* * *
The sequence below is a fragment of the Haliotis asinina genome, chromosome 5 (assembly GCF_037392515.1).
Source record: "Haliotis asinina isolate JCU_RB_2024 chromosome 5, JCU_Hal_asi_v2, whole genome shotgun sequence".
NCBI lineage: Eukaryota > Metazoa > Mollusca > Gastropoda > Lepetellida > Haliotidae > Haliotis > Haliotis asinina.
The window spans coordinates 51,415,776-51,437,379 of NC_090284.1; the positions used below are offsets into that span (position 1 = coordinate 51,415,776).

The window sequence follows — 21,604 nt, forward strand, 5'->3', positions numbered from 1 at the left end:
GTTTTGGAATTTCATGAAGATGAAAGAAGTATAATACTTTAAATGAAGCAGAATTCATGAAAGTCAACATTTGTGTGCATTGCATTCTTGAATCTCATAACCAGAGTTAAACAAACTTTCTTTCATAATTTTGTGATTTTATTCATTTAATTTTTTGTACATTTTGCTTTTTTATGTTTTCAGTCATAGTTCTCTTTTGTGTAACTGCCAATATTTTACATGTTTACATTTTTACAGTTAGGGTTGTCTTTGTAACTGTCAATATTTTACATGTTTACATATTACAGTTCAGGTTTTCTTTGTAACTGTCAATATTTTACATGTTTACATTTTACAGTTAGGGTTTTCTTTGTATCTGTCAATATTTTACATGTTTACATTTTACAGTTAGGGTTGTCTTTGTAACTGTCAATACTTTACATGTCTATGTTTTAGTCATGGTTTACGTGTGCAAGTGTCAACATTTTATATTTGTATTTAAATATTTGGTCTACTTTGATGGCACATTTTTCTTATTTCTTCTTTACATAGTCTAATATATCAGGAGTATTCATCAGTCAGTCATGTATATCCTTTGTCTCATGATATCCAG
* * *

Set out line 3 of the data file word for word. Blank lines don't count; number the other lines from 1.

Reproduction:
NCBI lineage: Eukaryota > Metazoa > Mollusca > Gastropoda > Lepetellida > Haliotidae > Haliotis > Haliotis asinina.